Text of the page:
I had a great idea for a Wordless Wednesday post (which I may still post later), but in light of something that has happened, I’m going to forgo the post for now and post about something that’s on my heart.
They can be so mean at times. Sometimes, they are that way just because they have no guidance on how to act. Some, because they are repeating misinformation or misguided information from their adult caretakers, whether they are the parents, grandparents, aunts, uncles… you get the picture. And that is why we get so angry when we hear things like what was said to Leighann’s daughter, Q, at school. In case you are not friends with her on Facebook, one child told Q that if she didn’t take care of herself, she was going to die. Of course, Leighann, being the great D-mom, stepped in and tried to handle the situation calmly and politely, but the child wouldn’t listen because he/she trusted what his parent told him/her. I’m all about your children trusting what you tell them with 1000% accuracy to be right, wrong, this way, that way…I mean, purple is purple, not green…. but when it’s misguided or totally wrong?
When I read what she had written, it brought back many memories of what children would say to me when I was younger. “YOU have DI-abetes! Which means you’ll be the first of us to die!” (4th grade). “They told me not to play with you.” (me) Why? “Because, you have diabetes – and I could catch it.” (8, maybe 9 years old?) “But you’re not fat like (insert family name here).” “You’re not really low! You’re just faking it so you can get a candy bar from the cafeteria! And by the way, Ms. Cafeteria lady said you need to come pay her for this.” (This, during a low in the 40’s during P.E.) “Oh, she looks so much better now! She doesn’t look sickly anymore! So healthy! What have you done differently??” (Told to my mom)
Most of the others, I’ve blocked out because they were just that stupid or they hurt worse than those. The problem is, this happens and will continue to happen unless parents are properly informed at the beginning of each school year, not just the teachers. And even then, we can’t guarantee that they’ll get it right even then. Most parents, when their own children are diagnosed, tell how they knew of diabetes, but thought it was only older people… or people who ate too much… or didn’t exercise enough… or because they fed their kids too much sugar… etc, etc, etc, etc, etc, etc………. (Can ya see my eyes roollllling with discust?) It’s not until they are on this side of the fence that they understand because they have to.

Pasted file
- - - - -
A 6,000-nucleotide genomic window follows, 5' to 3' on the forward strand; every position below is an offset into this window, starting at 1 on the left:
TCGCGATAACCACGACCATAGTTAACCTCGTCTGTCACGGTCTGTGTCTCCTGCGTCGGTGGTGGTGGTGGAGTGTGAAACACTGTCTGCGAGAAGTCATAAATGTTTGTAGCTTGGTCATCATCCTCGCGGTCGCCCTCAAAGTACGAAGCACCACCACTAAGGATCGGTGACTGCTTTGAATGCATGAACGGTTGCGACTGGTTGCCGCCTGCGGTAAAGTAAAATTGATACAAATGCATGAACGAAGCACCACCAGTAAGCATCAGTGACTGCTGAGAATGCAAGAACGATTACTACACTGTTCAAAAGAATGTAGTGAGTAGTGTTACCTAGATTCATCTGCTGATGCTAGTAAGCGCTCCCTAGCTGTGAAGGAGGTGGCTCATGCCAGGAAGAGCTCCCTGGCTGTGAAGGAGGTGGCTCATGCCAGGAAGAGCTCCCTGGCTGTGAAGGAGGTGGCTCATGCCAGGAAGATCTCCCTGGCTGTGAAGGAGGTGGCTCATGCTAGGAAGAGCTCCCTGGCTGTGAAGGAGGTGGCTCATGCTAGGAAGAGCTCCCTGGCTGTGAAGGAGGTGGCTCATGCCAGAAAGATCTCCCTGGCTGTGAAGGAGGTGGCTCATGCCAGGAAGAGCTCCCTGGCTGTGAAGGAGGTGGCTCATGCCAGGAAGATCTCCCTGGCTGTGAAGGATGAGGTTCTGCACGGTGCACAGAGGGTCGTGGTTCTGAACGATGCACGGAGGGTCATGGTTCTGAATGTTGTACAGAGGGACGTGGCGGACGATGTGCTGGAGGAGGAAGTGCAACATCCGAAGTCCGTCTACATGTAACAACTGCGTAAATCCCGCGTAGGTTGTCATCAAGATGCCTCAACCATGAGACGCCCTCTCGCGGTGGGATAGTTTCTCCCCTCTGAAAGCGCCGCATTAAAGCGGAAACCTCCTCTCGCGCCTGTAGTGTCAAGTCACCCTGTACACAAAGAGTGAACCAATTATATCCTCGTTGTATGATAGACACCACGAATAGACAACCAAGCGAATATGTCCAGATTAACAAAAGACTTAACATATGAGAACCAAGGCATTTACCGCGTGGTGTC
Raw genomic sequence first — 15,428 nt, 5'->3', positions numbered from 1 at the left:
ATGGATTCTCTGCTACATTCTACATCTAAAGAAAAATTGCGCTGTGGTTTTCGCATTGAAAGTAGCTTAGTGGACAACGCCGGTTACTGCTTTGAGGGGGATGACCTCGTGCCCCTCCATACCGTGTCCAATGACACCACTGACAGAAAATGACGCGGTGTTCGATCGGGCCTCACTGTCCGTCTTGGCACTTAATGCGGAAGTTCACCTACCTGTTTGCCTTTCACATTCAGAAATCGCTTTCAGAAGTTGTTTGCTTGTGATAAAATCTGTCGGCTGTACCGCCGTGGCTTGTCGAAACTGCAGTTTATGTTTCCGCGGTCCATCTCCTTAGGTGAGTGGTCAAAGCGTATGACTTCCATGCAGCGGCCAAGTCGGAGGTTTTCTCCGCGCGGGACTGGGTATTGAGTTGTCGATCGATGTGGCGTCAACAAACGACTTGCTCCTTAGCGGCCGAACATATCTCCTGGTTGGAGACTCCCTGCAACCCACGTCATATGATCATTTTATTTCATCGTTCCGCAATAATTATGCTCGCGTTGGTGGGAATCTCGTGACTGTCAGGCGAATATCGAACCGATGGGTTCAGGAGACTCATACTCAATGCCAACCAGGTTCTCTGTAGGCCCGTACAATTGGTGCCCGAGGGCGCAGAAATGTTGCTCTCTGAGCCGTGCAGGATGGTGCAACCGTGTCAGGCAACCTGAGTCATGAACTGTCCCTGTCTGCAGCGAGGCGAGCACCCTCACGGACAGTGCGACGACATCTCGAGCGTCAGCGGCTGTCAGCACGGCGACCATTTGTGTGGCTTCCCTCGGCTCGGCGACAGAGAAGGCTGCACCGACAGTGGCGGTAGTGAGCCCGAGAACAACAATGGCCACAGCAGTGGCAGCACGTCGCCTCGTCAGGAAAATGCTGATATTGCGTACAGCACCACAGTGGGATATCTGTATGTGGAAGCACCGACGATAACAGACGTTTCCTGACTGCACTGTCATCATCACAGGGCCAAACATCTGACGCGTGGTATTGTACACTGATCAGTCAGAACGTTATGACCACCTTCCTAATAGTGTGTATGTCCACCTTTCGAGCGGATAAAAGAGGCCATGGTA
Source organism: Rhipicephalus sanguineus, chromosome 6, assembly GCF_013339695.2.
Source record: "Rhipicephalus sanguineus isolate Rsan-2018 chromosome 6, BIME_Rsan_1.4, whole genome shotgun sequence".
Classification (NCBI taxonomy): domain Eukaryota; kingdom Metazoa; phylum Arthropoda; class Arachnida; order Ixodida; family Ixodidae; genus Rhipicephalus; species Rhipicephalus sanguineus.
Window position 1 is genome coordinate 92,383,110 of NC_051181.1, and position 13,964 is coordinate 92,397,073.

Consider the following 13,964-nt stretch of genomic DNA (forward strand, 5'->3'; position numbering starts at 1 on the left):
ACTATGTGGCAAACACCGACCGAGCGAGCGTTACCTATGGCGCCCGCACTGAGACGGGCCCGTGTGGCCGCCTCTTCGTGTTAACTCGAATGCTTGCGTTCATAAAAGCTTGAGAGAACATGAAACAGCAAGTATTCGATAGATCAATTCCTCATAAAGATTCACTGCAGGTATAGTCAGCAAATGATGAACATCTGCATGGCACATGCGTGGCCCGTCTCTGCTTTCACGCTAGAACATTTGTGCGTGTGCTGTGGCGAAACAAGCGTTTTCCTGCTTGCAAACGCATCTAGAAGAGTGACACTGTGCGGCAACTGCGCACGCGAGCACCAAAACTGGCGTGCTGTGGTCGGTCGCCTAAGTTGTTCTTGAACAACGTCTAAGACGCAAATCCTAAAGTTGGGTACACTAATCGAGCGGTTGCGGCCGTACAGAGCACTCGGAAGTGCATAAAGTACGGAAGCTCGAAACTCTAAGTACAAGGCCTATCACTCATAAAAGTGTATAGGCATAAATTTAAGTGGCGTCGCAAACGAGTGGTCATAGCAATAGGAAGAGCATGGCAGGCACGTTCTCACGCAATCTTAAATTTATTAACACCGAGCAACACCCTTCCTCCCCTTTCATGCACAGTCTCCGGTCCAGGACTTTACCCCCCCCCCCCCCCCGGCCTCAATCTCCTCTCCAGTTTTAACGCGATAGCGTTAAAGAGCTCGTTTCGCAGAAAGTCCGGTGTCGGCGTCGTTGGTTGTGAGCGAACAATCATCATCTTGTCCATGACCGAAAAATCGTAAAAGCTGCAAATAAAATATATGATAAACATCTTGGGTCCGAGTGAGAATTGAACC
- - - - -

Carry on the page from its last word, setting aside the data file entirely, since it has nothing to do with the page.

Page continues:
Parents of non-d-kids – learn the FACTS about what type 1 diabetes really is. Inform your children with the right information, and also teach them how to interact with kids who have type 1 diabetes. And give positive information! Diabetes does not equal death. Get involved with the local JDRF or ADA chapter. Do something other than passing on your assumptions that could hurt our kids. Put yourself in our shoes for just a minute. Imagine our child was yours and yours was ours. Wouldn’t you want us to make sure our kids really knew the truth about this condition?
To the parents of d-kids – I know it hurts your heart and makes mad momma-bear come out when you hear hurtful things said to your kids. You want to put a shield around them and hope and pray they never are hurt more than they already do by having this disease. But I can guarantee you that it will happen. Some kid will say something and it will leave a permanent reminder in your child’s mind of what they said and how it hurt. The best defense you can give to them personally is to help them learn what to say back to them in different situations. You’re not always going to be there to overhear or see what another kid says, and they’re going to have to learn how to say what can be said, learn when to just walk away, and learn when a teacher needs to get involved. And the teachers need to report these incidents to the parents as well. Reach out to the parent too… by a phone call, a letter, a lunch-date? Maybe try to even set it off in the beginning and have informational letters sent home to the parents in the beginning of the school year with email or phone numbers of how to reach you if they have any questions or concerns.
And for the schools – you know, adding a little step into the kid’s first-of-the-year education would be great. Even do a day or two focusing on conditions that kids in the classrooms may have, such as diabetes, asthma, etc – and for them to learn what the condition truly is and how to handle situations when a teacher may not be present.
I know I’m not a d-parent. I’ve not been in those shoes before. But I do have diabetes myself, and remember what it’s like to have hurtful things said or done to me because of being a diabetic. I am also the parent of a child who has multiple food allergies, so I know what it’s like to get angry or upset when someone just doesn’t understand the difference between two totally different conditions, though both are triggered by the same ingredient…. Or just doesn’t understand it at all, only assumes.